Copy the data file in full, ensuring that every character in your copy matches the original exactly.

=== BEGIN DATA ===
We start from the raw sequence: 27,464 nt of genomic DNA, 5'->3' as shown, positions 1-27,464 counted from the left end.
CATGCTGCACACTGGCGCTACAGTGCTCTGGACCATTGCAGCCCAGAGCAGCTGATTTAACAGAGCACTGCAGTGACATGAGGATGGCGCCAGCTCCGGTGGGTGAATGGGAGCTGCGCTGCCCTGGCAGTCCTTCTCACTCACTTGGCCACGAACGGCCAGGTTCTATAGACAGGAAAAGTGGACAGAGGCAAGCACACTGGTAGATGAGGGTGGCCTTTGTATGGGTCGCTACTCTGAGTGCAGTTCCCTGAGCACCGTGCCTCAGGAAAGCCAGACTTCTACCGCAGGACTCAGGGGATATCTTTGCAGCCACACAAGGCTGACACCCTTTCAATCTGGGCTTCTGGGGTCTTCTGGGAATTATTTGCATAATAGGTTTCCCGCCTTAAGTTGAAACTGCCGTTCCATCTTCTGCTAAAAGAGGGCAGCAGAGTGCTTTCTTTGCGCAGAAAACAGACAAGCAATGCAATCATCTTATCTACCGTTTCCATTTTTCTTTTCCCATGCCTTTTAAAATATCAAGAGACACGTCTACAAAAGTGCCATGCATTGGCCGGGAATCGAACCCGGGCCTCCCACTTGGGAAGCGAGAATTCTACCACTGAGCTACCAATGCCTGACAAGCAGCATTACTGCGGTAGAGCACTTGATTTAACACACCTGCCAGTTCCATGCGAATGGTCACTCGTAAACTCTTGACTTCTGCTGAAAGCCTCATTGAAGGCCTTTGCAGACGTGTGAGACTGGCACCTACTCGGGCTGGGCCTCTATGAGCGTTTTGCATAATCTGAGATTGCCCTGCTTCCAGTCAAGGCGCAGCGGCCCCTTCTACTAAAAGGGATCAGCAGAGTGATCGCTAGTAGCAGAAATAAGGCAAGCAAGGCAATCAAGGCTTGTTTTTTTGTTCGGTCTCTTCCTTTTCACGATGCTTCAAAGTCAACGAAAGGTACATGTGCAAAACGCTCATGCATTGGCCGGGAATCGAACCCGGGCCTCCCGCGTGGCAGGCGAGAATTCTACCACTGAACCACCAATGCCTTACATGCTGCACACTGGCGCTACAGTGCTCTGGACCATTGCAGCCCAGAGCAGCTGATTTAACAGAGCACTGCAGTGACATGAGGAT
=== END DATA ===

We start from the raw sequence: 27,464 nt of genomic DNA, 5'->3' as shown, positions 1-27,464 counted from the left end.
CATGCTGCACACTGGCGCTACAGTGCTCTGGACCATTGCAGCCCAGAGCAGCTGATTTAACAGAGCACTGCAGTGACATGAGGATGGCGCCAGCTCCGGTGGGTGAATGGGAGCTGCGCTGCCCTGGCAGTCCTTCTCACTCACTTGGCCACGAACGGCCAGGTTCTATAGACAGGAAAAGTGGACAGAGGCAAGCACACTGGTAGATGAGGGTGGCCTTTGTATGGGTCGCTACTCTGAGTGCAGTTCCCTGAGCACCGTGCCTCAGGAAAGCCAGACTTCTACCGCAGGACTCAGGGGATATCTTTGCAGCCACACAAGGCTGACACCCTTTCAATCTGGGCTTCTGGGGTCTTCTGGGAATTATTTGCATAATAGGTTTCCCGCCTTAAGTTGAAACTGCCGTTCCATCTTCTGCTAAAAGAGGGCAGCAGAGTGCTTTCTTTGCGCAGAAAACAGACAAGCAATGCAATCATCTTATCTACCGTTTCCATTTTTCTTTTCCCATGCCTTTTAAAATATCAAGAGACACGTCTACAAAAGTGCCATGCATTGGCCGGGAATCGAACCCGGGCCTCCCACTTGGGAAGCGAGAATTCTACCACTGAGCTACCAATGCCTGACAAGCAGCATTACTGCGGTAGAGCACTTGATTTAACACACCTGCCAGTTCCATGCGAATGGTCACTCGTAAACTCTTGACTTCTGCTGAAAGCCTCATTGAAGGCCTTTGCAGACGTGTGAGACTGGCACCTACTCGGGCTGGGCCTCTATGAGCGTTTTGCATAATCTGAGATTGCCCTGCTTCCAGTCAAGGCGCAGCGGCCCCTTCTACTAAAAGGGATCAGCAGAGTGATCGCTAGTAGCAGAAATAAGGCAAGCAAGGCAATCAAGGCTTGTTTTTTTGTTCGGTCTCTTCCTTTTCACGATGCTTCAAAGTCAACGAAAGGTACATGTGCAAAACGCTCATGCATTGGCCGGGAATCGAACCCGGGCCTCCCGCGTGGCAGGCGAGAATTCTACCACTGAACCACCAATGCCTTACATGCTGCACACTGGCGCTACAGTGCTCTGGACCATTGCAGCCCAGAGCAGCTGATTTAACAGAGCACTGCAGTGACATGAGGAT